After my session with Coen, I approached the nurse unit manager to debrief and shared the themes explored in our session. Our conversation led to multiple referrals being made to Psychological Medicine and the Aboriginal Liaison teams for further support. The Spiritual Care team also contacted Coen’s family for support.

In Maisy’s case, I invited the physiotherapist and student to step closer to the cotand observe our interactions. I maintained my focus on Maisy and, in the pauses, described how I used vocalizations to match her arousal levels and observed responses. This allowed for further conversations about potential co-treating opportunities in the future.

Part of advocacy is engaging in conversations with others about our role as music therapists. We speak for the field when we initiate dialogues, ask questions, seek clarification, share observations, and provide feedback. This can sometimes feel one-sided and perhaps a little awkward. Take the risk and embrace the awkward!

Sharing music therapy with our colleagues is just as important as our interactions with patients. I am still learning how to be the best advocate but have become more accustomed to stepping into these conversations. Once I started doing this, I found myself feeling less weighed down by the limitations of being the only music therapist in a workplace with endless demands. Rather, doing more, with less, has resulted in greater workflow output.

In Coen’s case, it was taking the time to be intentional and seek out a dialogue with the nurse manager instead of documenting the session and rushing off to see the next patient. With Maisy, it was reframing an interrupted session as an unexpected opportunity for education and resource sharing. I was able to build relationships instead of protecting the space by asking the physiotherapist to leave the room[3]. The encounter with Jesse reminded me how important documentation could be. What I believed was a one-off (and unsuccessful) visit allowed a greater need to unfold. We should not discount those periods of unseen, behind-the-scenes work. It is integral to our practice.

When we begin to regard this process as a crucial component of the therapeutic encounter, we are able to speak more confidently to the non-musical aspects of clinical care involved in music therapy practice. This kind of advocacy promotes music therapy, protects the ethical principles that guide our work, and defends the boundaries of our clinical process from other forms of music-based programs facilitated by non-music therapists.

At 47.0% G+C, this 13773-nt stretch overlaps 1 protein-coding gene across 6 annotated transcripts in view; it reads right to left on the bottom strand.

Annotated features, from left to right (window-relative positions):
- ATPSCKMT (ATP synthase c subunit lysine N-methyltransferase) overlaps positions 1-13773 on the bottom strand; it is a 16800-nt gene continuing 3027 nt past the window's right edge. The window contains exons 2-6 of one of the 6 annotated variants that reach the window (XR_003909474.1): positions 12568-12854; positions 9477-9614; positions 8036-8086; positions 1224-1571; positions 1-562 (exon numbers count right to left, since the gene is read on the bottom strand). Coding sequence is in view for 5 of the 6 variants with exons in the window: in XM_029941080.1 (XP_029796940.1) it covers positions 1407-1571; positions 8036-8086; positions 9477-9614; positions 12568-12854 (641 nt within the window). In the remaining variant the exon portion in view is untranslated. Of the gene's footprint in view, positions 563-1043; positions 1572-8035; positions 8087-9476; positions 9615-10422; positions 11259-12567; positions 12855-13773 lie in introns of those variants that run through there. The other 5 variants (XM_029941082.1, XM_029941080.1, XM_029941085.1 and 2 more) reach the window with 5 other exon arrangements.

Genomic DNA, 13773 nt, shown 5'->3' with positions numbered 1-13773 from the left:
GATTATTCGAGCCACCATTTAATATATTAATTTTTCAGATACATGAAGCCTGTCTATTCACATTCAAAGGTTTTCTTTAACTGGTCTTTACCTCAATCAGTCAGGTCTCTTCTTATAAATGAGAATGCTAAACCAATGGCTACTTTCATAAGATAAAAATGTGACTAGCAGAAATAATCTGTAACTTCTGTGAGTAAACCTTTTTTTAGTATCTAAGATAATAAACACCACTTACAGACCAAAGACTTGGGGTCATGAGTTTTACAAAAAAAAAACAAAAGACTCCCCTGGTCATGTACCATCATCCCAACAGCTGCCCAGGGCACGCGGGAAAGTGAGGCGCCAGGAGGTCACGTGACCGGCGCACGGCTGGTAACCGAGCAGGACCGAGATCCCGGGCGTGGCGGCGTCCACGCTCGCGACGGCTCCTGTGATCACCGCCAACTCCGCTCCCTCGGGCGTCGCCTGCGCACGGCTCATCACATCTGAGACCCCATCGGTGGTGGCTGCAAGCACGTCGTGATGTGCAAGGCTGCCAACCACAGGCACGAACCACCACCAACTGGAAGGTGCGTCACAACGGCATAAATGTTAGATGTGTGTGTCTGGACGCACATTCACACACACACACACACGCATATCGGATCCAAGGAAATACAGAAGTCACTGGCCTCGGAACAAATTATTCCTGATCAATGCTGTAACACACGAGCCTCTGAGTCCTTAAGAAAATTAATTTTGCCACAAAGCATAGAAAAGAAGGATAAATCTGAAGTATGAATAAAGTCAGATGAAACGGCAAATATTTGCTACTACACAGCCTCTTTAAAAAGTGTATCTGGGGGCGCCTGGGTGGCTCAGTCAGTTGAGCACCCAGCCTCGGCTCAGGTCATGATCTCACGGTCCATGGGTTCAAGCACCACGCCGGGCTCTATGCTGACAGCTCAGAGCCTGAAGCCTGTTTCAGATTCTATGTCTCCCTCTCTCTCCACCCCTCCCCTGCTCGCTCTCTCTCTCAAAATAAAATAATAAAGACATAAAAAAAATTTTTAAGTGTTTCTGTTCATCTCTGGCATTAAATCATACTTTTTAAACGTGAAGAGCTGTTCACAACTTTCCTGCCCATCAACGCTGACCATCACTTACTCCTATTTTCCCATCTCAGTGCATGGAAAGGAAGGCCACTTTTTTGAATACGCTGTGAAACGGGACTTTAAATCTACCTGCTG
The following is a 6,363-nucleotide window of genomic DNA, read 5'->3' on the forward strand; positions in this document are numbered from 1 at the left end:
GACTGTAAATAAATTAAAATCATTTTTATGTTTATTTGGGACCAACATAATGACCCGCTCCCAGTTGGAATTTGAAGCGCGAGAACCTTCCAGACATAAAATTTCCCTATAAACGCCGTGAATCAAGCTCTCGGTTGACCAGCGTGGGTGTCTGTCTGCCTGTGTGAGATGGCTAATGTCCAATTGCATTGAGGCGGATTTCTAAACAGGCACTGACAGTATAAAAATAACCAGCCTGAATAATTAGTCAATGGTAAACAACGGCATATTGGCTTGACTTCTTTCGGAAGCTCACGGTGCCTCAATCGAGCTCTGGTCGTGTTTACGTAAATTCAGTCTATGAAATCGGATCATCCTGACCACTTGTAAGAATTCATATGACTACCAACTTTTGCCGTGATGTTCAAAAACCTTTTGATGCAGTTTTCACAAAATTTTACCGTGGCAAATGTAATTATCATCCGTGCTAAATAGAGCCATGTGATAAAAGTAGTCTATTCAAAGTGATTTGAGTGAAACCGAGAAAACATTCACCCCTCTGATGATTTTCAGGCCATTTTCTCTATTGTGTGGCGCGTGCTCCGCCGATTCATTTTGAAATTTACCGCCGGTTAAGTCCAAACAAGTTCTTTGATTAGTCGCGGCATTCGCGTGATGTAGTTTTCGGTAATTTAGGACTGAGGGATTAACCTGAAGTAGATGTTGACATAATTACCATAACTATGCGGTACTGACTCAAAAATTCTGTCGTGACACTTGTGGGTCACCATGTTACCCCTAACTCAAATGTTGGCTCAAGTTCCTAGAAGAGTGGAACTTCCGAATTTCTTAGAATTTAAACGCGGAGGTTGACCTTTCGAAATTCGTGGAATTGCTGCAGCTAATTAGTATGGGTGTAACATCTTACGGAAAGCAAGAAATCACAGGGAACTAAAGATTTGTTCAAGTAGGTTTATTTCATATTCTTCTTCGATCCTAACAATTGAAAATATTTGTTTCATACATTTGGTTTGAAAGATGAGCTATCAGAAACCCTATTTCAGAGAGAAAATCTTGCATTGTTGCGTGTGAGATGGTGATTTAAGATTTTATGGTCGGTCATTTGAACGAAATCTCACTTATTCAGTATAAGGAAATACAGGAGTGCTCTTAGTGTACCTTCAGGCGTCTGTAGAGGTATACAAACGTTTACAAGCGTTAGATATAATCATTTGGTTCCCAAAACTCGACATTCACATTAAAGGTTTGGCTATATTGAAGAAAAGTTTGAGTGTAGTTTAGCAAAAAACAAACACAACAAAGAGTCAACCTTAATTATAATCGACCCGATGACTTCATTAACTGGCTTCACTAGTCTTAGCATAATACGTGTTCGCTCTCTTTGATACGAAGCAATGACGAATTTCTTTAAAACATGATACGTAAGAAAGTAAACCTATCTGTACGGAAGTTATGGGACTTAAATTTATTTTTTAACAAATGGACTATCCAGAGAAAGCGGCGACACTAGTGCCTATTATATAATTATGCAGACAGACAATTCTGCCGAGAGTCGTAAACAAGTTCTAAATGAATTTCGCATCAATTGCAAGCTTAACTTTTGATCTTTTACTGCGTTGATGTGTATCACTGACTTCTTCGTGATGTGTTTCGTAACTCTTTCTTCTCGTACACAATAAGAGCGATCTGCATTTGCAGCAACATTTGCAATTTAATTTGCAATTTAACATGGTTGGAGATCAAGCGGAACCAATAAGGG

Our dialogues with colleagues can shape the experiences of a patient’s medical journey, deepen someone’s understanding of our work, and shine a light on additional opportunities for moments of meaningful change. When we initiate these conversations, we invite our colleagues to consider our piece in the larger puzzle. Amidst a fluctuating, uncertain environment, this is how music therapists, in the non-musical moments, can add value to a patient and their family’s encounter with paediatric hospital care.

[1] All case illustrations have been de-identified. [2] Aboriginal and Torres Strait Islander peoples are the recognized First People nation of Australia. Since Australia’s colonization, Aboriginal and Torres Strait Island people have experienced extreme racism and exclusion as a result of mainstream government policies. Most notably, these practices resulted in the forcible removal of Indigenous children from their families between 1910 and the 1970s; these children are remembered as the Stolen Generations. Aboriginal people continue to experience social, political, health and economic burdens compared with the non-Aboriginal population. It is every Australian’s responsibility to remember the past and pay respect to Aboriginal people as the Traditional Custodians of the land, and acknowledge their continuing connections to land, sea and community. [3] In some cases it may be more appropriate to protect the therapy space and have a dialogue with the clinician outside the room after the session. We should exercise sensitivity and clinical judgement in these situations.